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G*: Inside South Korea's Major Video Game Expo

Gamasutra is attending this week's Gstar game show in Seoul, South Korea, documenting the region's fascinating, forward-thinking online game scene, and here presents initial impressions and pictures of the Gstar 2007's business day, with Nexon, NCSoft, an
Gstar 2007, an international game expo with both business and consumer faces, began today in Seoul, South Korea - with a smaller number of exhibitors than previous years, but no less interest from attending parties. Business days are currently underway, with trade-only visitors for the 8th and 9th of November, and with consumers gaining access at the weekend, in a model that's similar to the yearly Tokyo Game Show in Japan. At this year's Gstar, Korean-headquartered online game firm Nexon had by far the largest booth, and it almost felt as though the company had claimed the event as its own, holding a press conference during Gstar’s own opening press address. However, the NCsoft booth was particularly crowded as well, with the Seoul-based company and Lineage creator showcasing Richard Garriott's Tabula Rasa among a plethora of its own local Korean products.

As could be expected from a show in Korea, MMOs and online titles took up the grand majority of the show floor, with (in addition to the aforementioned companies) Frogster, NHN, JC Entertainment, Yedang Corp, and SK Telecom all strutting their online stuff. In SK Telecom's case, it was also showcasing notable mobile game titles.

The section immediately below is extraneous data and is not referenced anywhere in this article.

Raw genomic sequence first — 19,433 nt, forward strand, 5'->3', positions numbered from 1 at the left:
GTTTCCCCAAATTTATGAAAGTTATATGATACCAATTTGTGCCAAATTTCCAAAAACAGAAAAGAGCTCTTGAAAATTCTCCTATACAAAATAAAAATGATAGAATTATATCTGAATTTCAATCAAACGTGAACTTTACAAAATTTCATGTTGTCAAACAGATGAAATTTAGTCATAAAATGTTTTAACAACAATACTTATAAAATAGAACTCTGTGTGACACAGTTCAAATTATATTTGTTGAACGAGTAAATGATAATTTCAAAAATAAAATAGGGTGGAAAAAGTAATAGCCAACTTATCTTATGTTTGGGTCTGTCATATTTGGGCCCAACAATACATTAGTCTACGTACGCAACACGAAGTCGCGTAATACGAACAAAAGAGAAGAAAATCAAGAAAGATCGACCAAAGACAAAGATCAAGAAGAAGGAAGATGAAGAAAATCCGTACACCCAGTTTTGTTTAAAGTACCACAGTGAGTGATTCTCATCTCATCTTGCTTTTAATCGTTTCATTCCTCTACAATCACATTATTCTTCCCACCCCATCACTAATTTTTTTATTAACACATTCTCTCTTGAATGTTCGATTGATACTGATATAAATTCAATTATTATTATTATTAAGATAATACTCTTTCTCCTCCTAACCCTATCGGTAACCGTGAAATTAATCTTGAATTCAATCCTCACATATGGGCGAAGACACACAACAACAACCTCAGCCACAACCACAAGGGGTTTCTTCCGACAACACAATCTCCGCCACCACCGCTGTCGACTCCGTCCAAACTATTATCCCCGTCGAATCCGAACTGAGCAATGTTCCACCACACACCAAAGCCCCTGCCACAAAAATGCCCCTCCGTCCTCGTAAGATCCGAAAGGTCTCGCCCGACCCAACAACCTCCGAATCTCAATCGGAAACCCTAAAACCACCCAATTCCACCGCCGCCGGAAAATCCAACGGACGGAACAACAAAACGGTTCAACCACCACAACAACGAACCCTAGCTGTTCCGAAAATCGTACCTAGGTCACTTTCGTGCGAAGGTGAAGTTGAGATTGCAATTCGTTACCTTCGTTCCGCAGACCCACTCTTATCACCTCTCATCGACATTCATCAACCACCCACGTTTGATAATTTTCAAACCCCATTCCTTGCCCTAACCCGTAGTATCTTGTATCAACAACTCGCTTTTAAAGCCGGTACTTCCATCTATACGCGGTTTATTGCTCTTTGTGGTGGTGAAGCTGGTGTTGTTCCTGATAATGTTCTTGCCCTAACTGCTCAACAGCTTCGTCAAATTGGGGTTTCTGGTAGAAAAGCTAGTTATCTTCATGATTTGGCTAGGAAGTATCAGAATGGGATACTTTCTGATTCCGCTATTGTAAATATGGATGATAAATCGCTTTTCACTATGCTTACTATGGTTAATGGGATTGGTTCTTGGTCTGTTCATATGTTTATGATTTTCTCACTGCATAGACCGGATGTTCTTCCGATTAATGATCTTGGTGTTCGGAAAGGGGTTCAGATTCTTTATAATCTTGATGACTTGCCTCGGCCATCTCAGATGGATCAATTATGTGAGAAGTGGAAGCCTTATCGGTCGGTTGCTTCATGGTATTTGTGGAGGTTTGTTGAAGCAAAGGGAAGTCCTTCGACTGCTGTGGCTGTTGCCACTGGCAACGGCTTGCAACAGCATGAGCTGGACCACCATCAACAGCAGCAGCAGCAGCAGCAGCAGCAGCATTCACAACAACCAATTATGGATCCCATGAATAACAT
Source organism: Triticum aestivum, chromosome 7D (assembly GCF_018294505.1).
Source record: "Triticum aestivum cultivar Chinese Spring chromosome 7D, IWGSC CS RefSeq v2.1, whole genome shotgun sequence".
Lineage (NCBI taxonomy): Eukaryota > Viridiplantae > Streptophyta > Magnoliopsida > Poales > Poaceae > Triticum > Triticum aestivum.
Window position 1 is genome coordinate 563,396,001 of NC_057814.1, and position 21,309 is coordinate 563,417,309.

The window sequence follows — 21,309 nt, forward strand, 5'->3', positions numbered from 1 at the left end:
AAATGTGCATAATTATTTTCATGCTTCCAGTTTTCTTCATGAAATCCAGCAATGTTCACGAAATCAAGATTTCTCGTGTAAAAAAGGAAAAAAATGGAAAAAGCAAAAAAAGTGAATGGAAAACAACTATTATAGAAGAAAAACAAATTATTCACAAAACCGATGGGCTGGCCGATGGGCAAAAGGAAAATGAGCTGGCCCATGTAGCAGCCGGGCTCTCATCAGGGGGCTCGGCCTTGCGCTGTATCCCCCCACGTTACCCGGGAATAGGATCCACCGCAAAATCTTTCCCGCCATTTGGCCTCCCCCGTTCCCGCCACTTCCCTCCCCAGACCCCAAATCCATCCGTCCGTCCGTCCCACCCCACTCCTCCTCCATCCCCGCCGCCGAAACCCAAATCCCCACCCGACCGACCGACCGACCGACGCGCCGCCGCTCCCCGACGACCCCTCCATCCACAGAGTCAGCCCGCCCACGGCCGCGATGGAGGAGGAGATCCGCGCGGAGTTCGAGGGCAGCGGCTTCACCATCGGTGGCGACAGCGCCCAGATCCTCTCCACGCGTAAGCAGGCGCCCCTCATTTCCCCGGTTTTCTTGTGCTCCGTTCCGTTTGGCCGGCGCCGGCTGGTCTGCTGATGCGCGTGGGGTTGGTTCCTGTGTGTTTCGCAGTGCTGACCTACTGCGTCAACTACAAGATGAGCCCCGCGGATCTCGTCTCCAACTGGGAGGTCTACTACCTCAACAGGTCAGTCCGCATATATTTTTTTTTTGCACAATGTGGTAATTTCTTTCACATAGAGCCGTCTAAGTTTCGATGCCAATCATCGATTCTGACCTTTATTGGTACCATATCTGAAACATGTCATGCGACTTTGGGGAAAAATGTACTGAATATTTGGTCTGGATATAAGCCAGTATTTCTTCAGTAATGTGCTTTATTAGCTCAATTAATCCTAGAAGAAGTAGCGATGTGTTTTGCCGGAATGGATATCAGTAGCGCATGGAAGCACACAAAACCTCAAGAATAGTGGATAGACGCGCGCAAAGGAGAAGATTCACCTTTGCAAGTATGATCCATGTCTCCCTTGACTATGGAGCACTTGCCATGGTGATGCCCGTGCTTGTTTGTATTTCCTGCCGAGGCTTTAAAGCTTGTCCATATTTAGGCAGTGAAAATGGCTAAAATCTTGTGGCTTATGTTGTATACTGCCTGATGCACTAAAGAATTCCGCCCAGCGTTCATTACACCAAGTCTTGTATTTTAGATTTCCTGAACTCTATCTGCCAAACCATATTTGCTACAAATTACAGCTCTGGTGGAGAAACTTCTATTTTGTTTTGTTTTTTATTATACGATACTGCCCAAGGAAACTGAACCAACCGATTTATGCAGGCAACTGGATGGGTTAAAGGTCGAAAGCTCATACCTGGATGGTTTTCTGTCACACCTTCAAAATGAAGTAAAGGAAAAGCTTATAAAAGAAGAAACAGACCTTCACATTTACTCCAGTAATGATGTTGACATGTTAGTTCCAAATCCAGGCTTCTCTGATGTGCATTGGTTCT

That said, T3 Entertainment demonstrated its arcade game version of Audition alongside numerous online offerings, and Microsoft Korea had a sizeable booth for the Xbox 360, with Devil May Cry 4, Kingdom Under Fire: Circle of Doom, Halo 3, The Simpsons, and other titles playable.

It’s difficult to judge crowds on a business day, but there seemed to be brisk movement at all times on the show floor. However, attendees commented on the scarcity of booth babes this year compared to last, and a smaller exhibitor turnout in general. But a number of those companies not represented on the show floor had booths in the B2B areas, which represented something of a free-for-all style Game Connection-like event, where companies could set up meetings for game demos, technology showcases, and mutual discussion - an increasingly important part of the show.

From Gamasutra’s perspective, by far the most important aspect of this event is the networking, which is still very possible by booking appointments with the appropriate people, though a more general mixer of industry figures is also planned for tomorrow. In addition, KCG 2007 runs alongside the conference – a Korean developer-oriented show with multiple tracks, similar to a miniature Game Developers Conference, and held within the convention center.

The show is run by the Korean Game Developers Association, and features technology, business, and design-related talks in Korean and occasionally English, depending on the speaker – the likes of whom ranged from GameLab’s Peter Lee to Trion World’s Wong-Seok Chung, to BioWare Austin’s Gordon Walton. Gamasutra is on-hand at this mid-sized but rather diverse event, and will post updates on other notable announcements in the near future.

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